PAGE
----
Poland to hold biggest NATO manoeuvres amid Russia tensions
Poland prepared Monday to kick off its largest-ever military exercises involving NATO partners, amid the West's worst standoff with Russia since the end of the Cold War.
The manoeuvres are aimed at "checking the alliance's ability to defend its eastern flank," Polish Defence Minister Antoni Macierewicz said at ceremonies in Warsaw ahead of the launch of exercises on Tuesday.
More than 31,000 soldiers from 24 NATO and former-Soviet "Partnership for Peace" states including Ukraine are taking part in the two-week-long Anaconda manoeuvres, held biannually across Poland since 2006.
The exercises come a month ahead of a "landmark" NATO summit in Warsaw set to seal its largest revamp since the Cold War by deploying more troops in eastern European members spooked by Russia's 2014 annexation of Crimea from Ukraine.
Russia is fiercely opposed to the move, billed by NATO as its "deter and dialogue" strategy.
While NATO cut all practical cooperation with Moscow following Russia's Ukraine intervention, the US-led alliance has said it will hold formal talks with the Russians before the July 8-9 summit.
But just last month Moscow and Washington accused each other of mounting an aggressive military presence in northern Europe as the United States broke ground on a missile shield in NATO allies Poland and Romania.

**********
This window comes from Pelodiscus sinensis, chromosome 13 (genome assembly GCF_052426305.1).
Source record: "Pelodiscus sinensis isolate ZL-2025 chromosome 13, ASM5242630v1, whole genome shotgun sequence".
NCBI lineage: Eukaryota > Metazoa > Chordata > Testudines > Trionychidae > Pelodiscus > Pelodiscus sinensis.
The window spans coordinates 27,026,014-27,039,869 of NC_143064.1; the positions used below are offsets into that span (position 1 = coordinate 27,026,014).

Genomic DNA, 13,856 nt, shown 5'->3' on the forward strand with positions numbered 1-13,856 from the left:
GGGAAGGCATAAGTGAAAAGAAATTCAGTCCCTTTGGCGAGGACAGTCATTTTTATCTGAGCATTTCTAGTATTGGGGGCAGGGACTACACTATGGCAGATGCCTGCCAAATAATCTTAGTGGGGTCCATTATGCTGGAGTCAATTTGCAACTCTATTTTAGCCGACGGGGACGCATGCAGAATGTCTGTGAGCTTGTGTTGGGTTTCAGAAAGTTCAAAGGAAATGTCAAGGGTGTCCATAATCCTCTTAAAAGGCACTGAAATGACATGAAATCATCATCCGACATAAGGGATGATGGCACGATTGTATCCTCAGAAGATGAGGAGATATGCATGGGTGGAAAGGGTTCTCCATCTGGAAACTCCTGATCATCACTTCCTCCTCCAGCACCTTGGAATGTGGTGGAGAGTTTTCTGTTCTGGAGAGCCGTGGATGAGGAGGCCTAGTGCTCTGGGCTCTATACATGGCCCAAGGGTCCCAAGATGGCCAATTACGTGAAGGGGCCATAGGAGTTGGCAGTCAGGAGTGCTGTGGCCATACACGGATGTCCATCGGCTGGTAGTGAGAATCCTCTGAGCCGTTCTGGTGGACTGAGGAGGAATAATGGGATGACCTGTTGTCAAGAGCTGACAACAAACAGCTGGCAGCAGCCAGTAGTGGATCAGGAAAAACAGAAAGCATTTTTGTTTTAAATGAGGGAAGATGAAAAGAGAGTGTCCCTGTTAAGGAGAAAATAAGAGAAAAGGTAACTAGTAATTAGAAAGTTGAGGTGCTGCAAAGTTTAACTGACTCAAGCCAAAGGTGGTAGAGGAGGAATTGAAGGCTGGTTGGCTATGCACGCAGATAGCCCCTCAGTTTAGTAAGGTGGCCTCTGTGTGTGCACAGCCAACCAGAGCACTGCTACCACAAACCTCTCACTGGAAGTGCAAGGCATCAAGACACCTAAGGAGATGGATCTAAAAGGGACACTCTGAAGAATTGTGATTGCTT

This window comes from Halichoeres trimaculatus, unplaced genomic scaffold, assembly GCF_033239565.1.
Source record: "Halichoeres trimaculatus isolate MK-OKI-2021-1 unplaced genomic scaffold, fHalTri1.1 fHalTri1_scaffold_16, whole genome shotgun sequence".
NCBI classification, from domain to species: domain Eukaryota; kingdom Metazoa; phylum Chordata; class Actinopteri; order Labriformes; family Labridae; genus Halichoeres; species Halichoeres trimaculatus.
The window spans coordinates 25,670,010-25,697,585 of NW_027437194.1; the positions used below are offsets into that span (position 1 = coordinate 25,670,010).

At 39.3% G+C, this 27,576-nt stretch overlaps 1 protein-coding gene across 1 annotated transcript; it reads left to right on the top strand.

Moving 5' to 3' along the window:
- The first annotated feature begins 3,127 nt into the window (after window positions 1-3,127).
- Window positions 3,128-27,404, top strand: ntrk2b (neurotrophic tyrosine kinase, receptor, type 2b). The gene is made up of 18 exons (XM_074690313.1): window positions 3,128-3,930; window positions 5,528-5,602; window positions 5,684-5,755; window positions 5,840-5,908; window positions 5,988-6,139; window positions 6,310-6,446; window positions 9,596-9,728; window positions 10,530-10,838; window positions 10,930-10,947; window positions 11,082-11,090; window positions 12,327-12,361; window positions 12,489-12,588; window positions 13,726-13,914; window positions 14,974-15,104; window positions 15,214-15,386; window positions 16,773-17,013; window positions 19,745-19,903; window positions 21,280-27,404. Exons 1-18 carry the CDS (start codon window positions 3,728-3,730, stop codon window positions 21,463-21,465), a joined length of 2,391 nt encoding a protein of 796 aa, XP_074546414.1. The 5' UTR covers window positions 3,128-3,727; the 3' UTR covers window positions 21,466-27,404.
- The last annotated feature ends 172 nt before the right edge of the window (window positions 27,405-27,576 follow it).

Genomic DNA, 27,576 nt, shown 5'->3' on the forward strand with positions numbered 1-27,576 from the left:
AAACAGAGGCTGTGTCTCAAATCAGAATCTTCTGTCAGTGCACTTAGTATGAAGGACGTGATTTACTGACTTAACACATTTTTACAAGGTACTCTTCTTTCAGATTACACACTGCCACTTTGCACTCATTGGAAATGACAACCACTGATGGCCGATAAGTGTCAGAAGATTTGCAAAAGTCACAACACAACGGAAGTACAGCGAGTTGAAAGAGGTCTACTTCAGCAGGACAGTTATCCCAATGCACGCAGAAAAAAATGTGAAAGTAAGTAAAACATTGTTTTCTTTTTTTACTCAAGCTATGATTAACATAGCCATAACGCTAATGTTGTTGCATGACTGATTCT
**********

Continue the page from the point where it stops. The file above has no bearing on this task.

Russia has vowed to "end threats" posed by the system, despite US assurances that it is intended to ward of potential attacks by so-called "rogue states" in the Middle East.
The Kremlin said it would set up three new divisions in the west and south of the country by the end of the year to counter NATO forces close to its border.
Macierewicz said Monday that Polish paramilitary forces will take part in the Anaconda exercises for the first time, part of Warsaw's strategy to counter "hybrid warfare".
That tactic is based on deception rather than a formal declaration of war, NATO strategists say and suggest Russia used it to annex Crimea by covertly deploying unidentified troops.
They also say the same tactic was used to engineer the pro-Moscow revolt in eastern Ukraine that followed.
Macierewicz said last week that Poland will soon enroll the first volunteers in a 35,000-member paramilitary force aimed at parrying a perceived threat from Russia.
Warsaw will use these new "territorial defence forces" to expand its armed forces next year to 150,000 men from the current 100,000.
Russia has long objected to NATO's expansion in its Soviet-era back yard and in 1997 NATO formally agreed not to install permanent bases in former Warsaw Pact states.
In line with the agreement, the Pentagon said in March it would deploy an additional armoured brigade of about 4,200 troops in eastern Europe from early 2017 on a rotational basis -- not a permanent base.
NATO has been careful to reassure Moscow ahead of the July summit, with its Secretary General Jens Stoltenberg insisting "the Cold War is history and we want it to stay that way."
© 2016 AFP